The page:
Dover Book

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    I really like African-American literature. There is a brutal honesty in most of what I've read. Everything laid bare—butt-naked, in fact. No minced words or pussy-footing around. Black writers say what they think about whites, and say even more about blacks, and a lot of it isn't very complimentary. But it can be humorous. This one is, somewhat.
    So far most of the African-American works I've read were written right after the Civil War, or were concerned mostly with slavery or former slaves and their offspring. This one, however, is what is known as a Harlem Renaissance novel. During this period, it was cool for blacks and whites to socialize. It was noble for whites to fight for black rights and equality. "Negro" artists were emerging—getting recognized.
    Well, sort of. Wallace Thurman's revealing novel tells of the frustrations, the hypocrisy, often the lack of direction and motivation and a period of adjustment and uncertainty for both blacks and whites. Many whites wanted to do what was right, but their efforts often came across as patronizing, and many people truly wanted to become color blind. Both sides, at least in theory, wanted to merge, to integrate. Old patterns die hard.
    Like so many African-American books, there is a bittersweet quality in this one. Along with the humor is a kind of pathetic sadness, and I personally found much of the book repugnant for the endless drinking and partying into oblivion that went on throughout the entire story. The blurb on the back cover of the Dover edition also mentions that this is a roman à clef—a true story disguised as fiction, or, as defined by Encyclopedia Britannica: (French: "novel with a key") novel that has the extraliterary interest of portraying well-known real people more or less thinly disguised as fictional characters. The characters here represent Langston Hughes, Zora Neale Hurston, Alain Locke, and of course, Thurman himself.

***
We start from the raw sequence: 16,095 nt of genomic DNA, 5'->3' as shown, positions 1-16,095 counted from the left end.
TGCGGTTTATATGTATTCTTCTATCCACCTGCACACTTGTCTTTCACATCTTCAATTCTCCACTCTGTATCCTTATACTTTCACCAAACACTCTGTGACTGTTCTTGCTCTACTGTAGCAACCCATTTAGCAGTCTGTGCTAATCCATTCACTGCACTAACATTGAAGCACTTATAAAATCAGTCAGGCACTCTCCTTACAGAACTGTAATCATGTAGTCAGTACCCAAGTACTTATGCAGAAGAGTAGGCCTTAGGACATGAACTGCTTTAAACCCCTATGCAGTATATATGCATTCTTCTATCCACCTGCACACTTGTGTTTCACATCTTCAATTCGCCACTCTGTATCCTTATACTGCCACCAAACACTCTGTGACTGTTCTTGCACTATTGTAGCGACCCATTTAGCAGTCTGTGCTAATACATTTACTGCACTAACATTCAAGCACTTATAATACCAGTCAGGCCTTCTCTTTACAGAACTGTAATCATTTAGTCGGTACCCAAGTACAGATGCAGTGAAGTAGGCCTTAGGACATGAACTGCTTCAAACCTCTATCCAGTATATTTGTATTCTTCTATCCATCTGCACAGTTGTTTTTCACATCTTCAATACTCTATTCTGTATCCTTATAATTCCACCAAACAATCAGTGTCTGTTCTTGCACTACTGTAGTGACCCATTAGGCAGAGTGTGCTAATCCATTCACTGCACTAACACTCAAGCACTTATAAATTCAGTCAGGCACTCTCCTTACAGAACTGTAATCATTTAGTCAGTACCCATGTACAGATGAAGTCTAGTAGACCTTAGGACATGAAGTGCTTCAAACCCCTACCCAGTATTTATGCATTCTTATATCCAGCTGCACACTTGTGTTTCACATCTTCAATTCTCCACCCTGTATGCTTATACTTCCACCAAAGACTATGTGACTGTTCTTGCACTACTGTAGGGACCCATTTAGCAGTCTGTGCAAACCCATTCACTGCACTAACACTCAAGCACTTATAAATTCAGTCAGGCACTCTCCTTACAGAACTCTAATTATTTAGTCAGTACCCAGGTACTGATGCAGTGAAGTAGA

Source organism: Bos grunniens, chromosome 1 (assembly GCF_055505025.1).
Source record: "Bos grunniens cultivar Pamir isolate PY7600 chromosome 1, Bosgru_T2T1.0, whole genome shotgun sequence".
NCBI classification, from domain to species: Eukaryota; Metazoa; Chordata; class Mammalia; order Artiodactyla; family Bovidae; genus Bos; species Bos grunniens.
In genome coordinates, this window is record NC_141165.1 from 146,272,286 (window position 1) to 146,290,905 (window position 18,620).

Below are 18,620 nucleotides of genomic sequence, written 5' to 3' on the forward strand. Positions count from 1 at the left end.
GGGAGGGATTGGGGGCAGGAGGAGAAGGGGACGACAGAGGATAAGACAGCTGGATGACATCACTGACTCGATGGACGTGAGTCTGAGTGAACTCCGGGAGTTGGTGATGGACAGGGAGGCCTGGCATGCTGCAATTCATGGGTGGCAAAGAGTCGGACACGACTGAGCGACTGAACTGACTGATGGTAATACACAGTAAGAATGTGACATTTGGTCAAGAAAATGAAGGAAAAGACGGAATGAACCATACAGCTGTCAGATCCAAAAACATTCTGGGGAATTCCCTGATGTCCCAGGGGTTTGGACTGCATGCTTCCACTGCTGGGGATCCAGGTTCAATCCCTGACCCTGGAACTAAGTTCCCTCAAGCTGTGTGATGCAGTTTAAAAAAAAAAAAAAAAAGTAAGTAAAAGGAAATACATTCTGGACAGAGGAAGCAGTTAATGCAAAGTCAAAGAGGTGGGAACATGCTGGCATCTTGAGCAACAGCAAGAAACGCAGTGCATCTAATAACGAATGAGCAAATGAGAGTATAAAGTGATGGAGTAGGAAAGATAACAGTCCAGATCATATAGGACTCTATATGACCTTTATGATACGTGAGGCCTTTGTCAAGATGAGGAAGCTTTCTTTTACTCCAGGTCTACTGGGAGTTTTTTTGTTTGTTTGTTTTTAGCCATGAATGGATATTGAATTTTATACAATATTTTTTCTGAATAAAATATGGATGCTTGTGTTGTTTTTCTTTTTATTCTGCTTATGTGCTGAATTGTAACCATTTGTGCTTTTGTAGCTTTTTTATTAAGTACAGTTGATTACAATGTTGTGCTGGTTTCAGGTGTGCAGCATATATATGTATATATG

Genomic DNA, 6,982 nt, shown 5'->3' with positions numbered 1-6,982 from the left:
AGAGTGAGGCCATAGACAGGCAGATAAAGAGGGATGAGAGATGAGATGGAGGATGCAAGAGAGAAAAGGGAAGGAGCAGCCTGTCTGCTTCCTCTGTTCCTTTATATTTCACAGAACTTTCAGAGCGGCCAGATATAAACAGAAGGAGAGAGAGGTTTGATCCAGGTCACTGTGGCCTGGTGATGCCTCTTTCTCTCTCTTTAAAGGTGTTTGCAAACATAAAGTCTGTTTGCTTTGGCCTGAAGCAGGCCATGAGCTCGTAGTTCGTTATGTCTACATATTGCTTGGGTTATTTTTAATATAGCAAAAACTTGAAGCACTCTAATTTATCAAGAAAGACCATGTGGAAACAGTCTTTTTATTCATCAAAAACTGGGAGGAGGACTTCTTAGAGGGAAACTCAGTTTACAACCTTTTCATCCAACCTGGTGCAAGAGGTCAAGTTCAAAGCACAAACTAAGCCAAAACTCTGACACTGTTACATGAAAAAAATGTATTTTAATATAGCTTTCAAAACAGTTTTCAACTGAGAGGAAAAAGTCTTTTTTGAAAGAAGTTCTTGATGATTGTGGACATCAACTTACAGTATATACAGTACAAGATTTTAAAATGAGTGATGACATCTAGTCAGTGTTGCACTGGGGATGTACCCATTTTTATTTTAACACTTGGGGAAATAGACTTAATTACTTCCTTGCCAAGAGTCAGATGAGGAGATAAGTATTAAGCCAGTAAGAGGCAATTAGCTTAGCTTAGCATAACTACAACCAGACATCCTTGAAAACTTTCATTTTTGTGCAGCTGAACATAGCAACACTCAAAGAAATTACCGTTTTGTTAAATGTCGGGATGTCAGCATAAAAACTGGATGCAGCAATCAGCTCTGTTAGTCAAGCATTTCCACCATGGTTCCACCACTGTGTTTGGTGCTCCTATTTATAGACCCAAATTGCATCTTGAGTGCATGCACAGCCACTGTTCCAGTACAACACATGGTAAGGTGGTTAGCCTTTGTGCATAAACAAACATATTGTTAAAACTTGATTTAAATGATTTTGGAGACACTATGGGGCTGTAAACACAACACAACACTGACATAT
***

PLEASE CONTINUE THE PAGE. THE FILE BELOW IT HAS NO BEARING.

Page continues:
According to Wikipedia, the Harlem Renaissance spanned from about 1918 to the mid 1930s. Thurman's novel was published in 1932, two years before his untimely death. At the time it was called the New Negro Movement after the 1925 anthology by Alain Locke. Harlem, located in Manhattan, New York City, had originally been populated by middle to upper class whites, but later became the destination for many immigrants, and after that, a mostly black neighborhood. Many of these people were well-educated, and the district was a haven for arts and culture. This is a huge subject to explore, and the Wikipedia article linked above is a good starting point.
    And now about the book—though it is categorized as a Harlem Renaissance novel, Thurman was more a "bohemian figure," disillusioned by the whole "New Negro" movement, and the novel is about that disillusionment. says:

The leading bohemian figure of Harlem's literary circle, Thurman envisioned an African American literary movement owing itself, not to the patronage of elitist black intellectuals and white philanthropists, but to the individual genius whose art reflected images of everyday life of Black America. Disillusioned by the cult of the Renaissance and the "New Negro" movement, Thurman and his colleague Zora Neale Hurston deemed their fellow African American intellectuals and writers as "Niggeratti", [sic] and scorned them for creating mediocre works filled with exotic images which attracted white critics and publishers.